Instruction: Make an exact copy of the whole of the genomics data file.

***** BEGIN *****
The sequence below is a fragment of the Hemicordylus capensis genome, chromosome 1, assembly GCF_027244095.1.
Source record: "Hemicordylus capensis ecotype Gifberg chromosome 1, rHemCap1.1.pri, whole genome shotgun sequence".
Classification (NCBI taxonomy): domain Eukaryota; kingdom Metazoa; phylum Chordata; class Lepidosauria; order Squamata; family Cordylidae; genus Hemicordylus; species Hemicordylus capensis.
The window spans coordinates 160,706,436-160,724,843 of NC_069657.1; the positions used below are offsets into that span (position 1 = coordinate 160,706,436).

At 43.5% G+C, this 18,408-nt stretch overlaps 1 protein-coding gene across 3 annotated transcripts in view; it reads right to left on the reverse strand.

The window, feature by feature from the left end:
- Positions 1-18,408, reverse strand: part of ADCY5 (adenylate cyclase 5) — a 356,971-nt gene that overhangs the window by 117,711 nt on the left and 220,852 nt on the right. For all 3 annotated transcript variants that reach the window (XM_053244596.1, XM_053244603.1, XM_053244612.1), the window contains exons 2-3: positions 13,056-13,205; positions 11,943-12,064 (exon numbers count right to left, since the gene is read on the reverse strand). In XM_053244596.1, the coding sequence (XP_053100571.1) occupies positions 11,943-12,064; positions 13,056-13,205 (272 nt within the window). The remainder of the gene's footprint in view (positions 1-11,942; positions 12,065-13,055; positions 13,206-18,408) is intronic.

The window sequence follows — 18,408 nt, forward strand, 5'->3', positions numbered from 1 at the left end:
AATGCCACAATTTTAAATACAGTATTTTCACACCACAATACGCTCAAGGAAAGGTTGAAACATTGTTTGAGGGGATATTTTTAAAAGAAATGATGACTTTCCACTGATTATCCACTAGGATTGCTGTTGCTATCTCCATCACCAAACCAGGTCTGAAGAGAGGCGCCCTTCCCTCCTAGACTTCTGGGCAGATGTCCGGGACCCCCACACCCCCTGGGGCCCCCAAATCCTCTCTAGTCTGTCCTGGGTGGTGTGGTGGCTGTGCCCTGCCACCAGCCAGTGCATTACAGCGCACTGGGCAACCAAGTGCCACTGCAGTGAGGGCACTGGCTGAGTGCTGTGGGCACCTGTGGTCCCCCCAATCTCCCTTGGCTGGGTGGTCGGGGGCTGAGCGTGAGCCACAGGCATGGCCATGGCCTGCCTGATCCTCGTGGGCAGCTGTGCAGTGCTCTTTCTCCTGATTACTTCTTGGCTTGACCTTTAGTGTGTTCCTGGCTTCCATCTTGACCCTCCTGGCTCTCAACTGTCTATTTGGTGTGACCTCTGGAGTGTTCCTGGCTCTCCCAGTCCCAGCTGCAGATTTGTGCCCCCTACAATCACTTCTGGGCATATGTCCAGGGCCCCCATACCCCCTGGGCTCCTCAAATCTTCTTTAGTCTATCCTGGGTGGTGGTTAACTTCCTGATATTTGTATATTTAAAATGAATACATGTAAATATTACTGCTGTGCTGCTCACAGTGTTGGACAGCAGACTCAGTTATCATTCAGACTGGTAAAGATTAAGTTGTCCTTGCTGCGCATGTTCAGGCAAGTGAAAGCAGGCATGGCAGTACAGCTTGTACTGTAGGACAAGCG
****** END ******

The sequence below is a fragment of the Hemicordylus capensis genome, chromosome 1, assembly GCF_027244095.1.
Source record: "Hemicordylus capensis ecotype Gifberg chromosome 1, rHemCap1.1.pri, whole genome shotgun sequence".
Classification (NCBI taxonomy): domain Eukaryota; kingdom Metazoa; phylum Chordata; class Lepidosauria; order Squamata; family Cordylidae; genus Hemicordylus; species Hemicordylus capensis.
The window spans coordinates 160,706,436-160,724,843 of NC_069657.1; the positions used below are offsets into that span (position 1 = coordinate 160,706,436).

At 43.5% G+C, this 18,408-nt stretch overlaps 1 protein-coding gene across 3 annotated transcripts in view; it reads right to left on the reverse strand.

The window, feature by feature from the left end:
- Positions 1-18,408, reverse strand: part of ADCY5 (adenylate cyclase 5) — a 356,971-nt gene that overhangs the window by 117,711 nt on the left and 220,852 nt on the right. For all 3 annotated transcript variants that reach the window (XM_053244596.1, XM_053244603.1, XM_053244612.1), the window contains exons 2-3: positions 13,056-13,205; positions 11,943-12,064 (exon numbers count right to left, since the gene is read on the reverse strand). In XM_053244596.1, the coding sequence (XP_053100571.1) occupies positions 11,943-12,064; positions 13,056-13,205 (272 nt within the window). The remainder of the gene's footprint in view (positions 1-11,942; positions 12,065-13,055; positions 13,206-18,408) is intronic.

The window sequence follows — 18,408 nt, forward strand, 5'->3', positions numbered from 1 at the left end:
AATGCCACAATTTTAAATACAGTATTTTCACACCACAATACGCTCAAGGAAAGGTTGAAACATTGTTTGAGGGGATATTTTTAAAAGAAATGATGACTTTCCACTGATTATCCACTAGGATTGCTGTTGCTATCTCCATCACCAAACCAGGTCTGAAGAGAGGCGCCCTTCCCTCCTAGACTTCTGGGCAGATGTCCGGGACCCCCACACCCCCTGGGGCCCCCAAATCCTCTCTAGTCTGTCCTGGGTGGTGTGGTGGCTGTGCCCTGCCACCAGCCAGTGCATTACAGCGCACTGGGCAACCAAGTGCCACTGCAGTGAGGGCACTGGCTGAGTGCTGTGGGCACCTGTGGTCCCCCCAATCTCCCTTGGCTGGGTGGTCGGGGGCTGAGCGTGAGCCACAGGCATGGCCATGGCCTGCCTGATCCTCGTGGGCAGCTGTGCAGTGCTCTTTCTCCTGATTACTTCTTGGCTTGACCTTTAGTGTGTTCCTGGCTTCCATCTTGACCCTCCTGGCTCTCAACTGTCTATTTGGTGTGACCTCTGGAGTGTTCCTGGCTCTCCCAGTCCCAGCTGCAGATTTGTGCCCCCTACAATCACTTCTGGGCATATGTCCAGGGCCCCCATACCCCCTGGGCTCCTCAAATCTTCTTTAGTCTATCCTGGGTGGTGGTTAACTTCCTGATATTTGTATATTTAAAATGAATACATGTAAATATTACTGCTGTGCTGCTCACAGTGTTGGACAGCAGACTCAGTTATCATTCAGACTGGTAAAGATTAAGTTGTCCTTGCTGCGCATGTTCAGGCAAGTGAAAGCAGGCATGGCAGTACAGCTTGTACTGTAGGACAAGCG